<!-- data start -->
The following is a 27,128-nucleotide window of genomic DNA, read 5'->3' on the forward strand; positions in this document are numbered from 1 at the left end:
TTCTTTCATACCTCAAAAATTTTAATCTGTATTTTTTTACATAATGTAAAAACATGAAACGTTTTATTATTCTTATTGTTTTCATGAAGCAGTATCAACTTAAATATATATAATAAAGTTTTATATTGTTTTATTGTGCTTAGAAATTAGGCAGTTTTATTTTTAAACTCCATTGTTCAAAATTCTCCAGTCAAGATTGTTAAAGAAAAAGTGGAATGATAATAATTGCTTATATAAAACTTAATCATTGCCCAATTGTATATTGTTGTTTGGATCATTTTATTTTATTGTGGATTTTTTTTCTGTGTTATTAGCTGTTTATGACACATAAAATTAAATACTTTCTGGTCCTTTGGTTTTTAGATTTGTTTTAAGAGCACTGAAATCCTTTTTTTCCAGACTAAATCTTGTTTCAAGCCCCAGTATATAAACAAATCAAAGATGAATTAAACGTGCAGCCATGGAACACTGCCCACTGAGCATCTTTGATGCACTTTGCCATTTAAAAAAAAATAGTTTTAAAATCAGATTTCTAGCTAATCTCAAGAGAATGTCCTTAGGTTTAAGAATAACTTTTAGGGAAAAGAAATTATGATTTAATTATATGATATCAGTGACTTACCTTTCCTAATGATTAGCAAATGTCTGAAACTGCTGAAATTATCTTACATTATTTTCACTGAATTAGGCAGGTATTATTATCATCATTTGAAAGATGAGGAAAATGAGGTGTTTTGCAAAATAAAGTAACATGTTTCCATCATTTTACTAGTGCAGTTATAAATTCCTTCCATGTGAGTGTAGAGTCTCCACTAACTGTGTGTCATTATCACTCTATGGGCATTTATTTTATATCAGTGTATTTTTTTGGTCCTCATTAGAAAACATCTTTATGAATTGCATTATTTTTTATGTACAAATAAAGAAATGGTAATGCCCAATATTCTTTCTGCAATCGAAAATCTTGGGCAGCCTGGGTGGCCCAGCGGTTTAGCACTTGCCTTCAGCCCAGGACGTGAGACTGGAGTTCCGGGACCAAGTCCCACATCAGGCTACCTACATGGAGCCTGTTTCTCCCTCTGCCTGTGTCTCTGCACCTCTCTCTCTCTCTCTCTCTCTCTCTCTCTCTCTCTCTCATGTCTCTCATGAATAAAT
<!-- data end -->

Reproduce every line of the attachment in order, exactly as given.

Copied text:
The following is a 27,128-nucleotide window of genomic DNA, read 5'->3' on the forward strand; positions in this document are numbered from 1 at the left end:
TTCTTTCATACCTCAAAAATTTTAATCTGTATTTTTTTACATAATGTAAAAACATGAAACGTTTTATTATTCTTATTGTTTTCATGAAGCAGTATCAACTTAAATATATATAATAAAGTTTTATATTGTTTTATTGTGCTTAGAAATTAGGCAGTTTTATTTTTAAACTCCATTGTTCAAAATTCTCCAGTCAAGATTGTTAAAGAAAAAGTGGAATGATAATAATTGCTTATATAAAACTTAATCATTGCCCAATTGTATATTGTTGTTTGGATCATTTTATTTTATTGTGGATTTTTTTTCTGTGTTATTAGCTGTTTATGACACATAAAATTAAATACTTTCTGGTCCTTTGGTTTTTAGATTTGTTTTAAGAGCACTGAAATCCTTTTTTTCCAGACTAAATCTTGTTTCAAGCCCCAGTATATAAACAAATCAAAGATGAATTAAACGTGCAGCCATGGAACACTGCCCACTGAGCATCTTTGATGCACTTTGCCATTTAAAAAAAAATAGTTTTAAAATCAGATTTCTAGCTAATCTCAAGAGAATGTCCTTAGGTTTAAGAATAACTTTTAGGGAAAAGAAATTATGATTTAATTATATGATATCAGTGACTTACCTTTCCTAATGATTAGCAAATGTCTGAAACTGCTGAAATTATCTTACATTATTTTCACTGAATTAGGCAGGTATTATTATCATCATTTGAAAGATGAGGAAAATGAGGTGTTTTGCAAAATAAAGTAACATGTTTCCATCATTTTACTAGTGCAGTTATAAATTCCTTCCATGTGAGTGTAGAGTCTCCACTAACTGTGTGTCATTATCACTCTATGGGCATTTATTTTATATCAGTGTATTTTTTTGGTCCTCATTAGAAAACATCTTTATGAATTGCATTATTTTTTATGTACAAATAAAGAAATGGTAATGCCCAATATTCTTTCTGCAATCGAAAATCTTGGGCAGCCTGGGTGGCCCAGCGGTTTAGCACTTGCCTTCAGCCCAGGACGTGAGACTGGAGTTCCGGGACCAAGTCCCACATCAGGCTACCTACATGGAGCCTGTTTCTCCCTCTGCCTGTGTCTCTGCACCTCTCTCTCTCTCTCTCTCTCTCTCTCTCTCTCTCTCTCATGTCTCTCATGAATAAAT